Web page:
I've been pursuing music-based middle grade, or middle grade stories that feature music in a meaningful way, for the better part of a year, and this is another great example. It's written in verse, which means while it looks like it has a lot of pages (and it does --383), it's a few hours read, at most. It goes by super-quick. And a lot of the punctuation, brackets and stuff, which are specific to coding, can easily be ignored by lower-level readers (and those of us with no computer coding experience at all) with no loss in story comprehension.
Emmy is the daughter of musicians -- a pianist father who's opera singing mom has taken a non-musical job to support her family while giving her husband a shot at the (piano) big time -- becoming a soloist. The problem is, Emmy's never really buckled down enough to master any of the instruments she's tried out, and she's ping-ponged from one to the next. She tried piano and singing, even, with help from her parents, but she's concluded she's not a musician.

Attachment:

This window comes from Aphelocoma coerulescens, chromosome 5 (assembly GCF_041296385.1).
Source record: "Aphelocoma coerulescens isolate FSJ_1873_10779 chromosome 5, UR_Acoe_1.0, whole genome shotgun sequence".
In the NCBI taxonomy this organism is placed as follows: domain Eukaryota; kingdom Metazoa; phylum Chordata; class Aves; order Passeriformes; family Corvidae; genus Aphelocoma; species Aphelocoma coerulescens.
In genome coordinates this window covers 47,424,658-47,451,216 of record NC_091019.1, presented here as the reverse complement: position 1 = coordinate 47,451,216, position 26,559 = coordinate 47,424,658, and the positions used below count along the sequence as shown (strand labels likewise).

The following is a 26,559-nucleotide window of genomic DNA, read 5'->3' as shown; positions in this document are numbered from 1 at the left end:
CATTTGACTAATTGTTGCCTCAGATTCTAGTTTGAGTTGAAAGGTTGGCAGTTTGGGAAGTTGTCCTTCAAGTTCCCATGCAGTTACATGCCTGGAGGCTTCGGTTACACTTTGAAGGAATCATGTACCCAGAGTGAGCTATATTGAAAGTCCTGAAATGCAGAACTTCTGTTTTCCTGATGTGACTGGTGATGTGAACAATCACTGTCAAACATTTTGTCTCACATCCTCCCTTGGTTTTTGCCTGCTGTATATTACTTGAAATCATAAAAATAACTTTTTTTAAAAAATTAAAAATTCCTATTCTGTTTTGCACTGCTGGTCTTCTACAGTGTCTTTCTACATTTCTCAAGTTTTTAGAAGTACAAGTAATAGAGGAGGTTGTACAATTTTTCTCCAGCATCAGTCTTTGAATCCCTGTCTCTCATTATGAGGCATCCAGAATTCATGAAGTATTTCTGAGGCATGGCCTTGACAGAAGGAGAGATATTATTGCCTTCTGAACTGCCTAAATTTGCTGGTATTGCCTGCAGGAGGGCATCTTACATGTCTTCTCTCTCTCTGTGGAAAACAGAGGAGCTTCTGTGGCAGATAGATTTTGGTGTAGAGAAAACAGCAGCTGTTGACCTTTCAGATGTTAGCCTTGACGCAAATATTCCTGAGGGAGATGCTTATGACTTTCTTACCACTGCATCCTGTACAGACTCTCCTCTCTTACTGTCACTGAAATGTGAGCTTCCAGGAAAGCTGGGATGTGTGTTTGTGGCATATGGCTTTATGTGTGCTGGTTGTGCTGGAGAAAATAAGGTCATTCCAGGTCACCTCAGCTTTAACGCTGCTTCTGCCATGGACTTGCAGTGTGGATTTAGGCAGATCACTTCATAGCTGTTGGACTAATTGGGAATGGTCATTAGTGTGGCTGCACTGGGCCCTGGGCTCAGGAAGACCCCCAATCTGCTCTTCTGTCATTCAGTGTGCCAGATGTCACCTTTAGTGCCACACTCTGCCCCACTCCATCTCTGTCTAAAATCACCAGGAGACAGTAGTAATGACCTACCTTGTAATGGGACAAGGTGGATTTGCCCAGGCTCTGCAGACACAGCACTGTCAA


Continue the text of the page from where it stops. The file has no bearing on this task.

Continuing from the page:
Which is just not true. The music is inside her, the key is -- getting it out.
She lets her new mid-year-move middle school pick her elective, and she gets computer science, where she meets her new BFF, who loves coding but doesn't know how to break that news to the singing choir girls she's always run with before.
Emmy and her fellow-coder end up forging a tight friendship, especially in light of a boy in class who's not very nice to them, but they all come together when their teacher's cancer relapses and she ends up in the hospital.
The teacher-with-cancer angle is designed to be a tear-jerker.
However, the way Emmy finds her path to her own music resonated even more strongly with us, as my son (who's taken string instrument lessons for more than a decade) found his passion during COVID and online schooling through writing synthesized tunes (instrumental hip-hop, mostly) on Soundation.
A fun read, and great for April!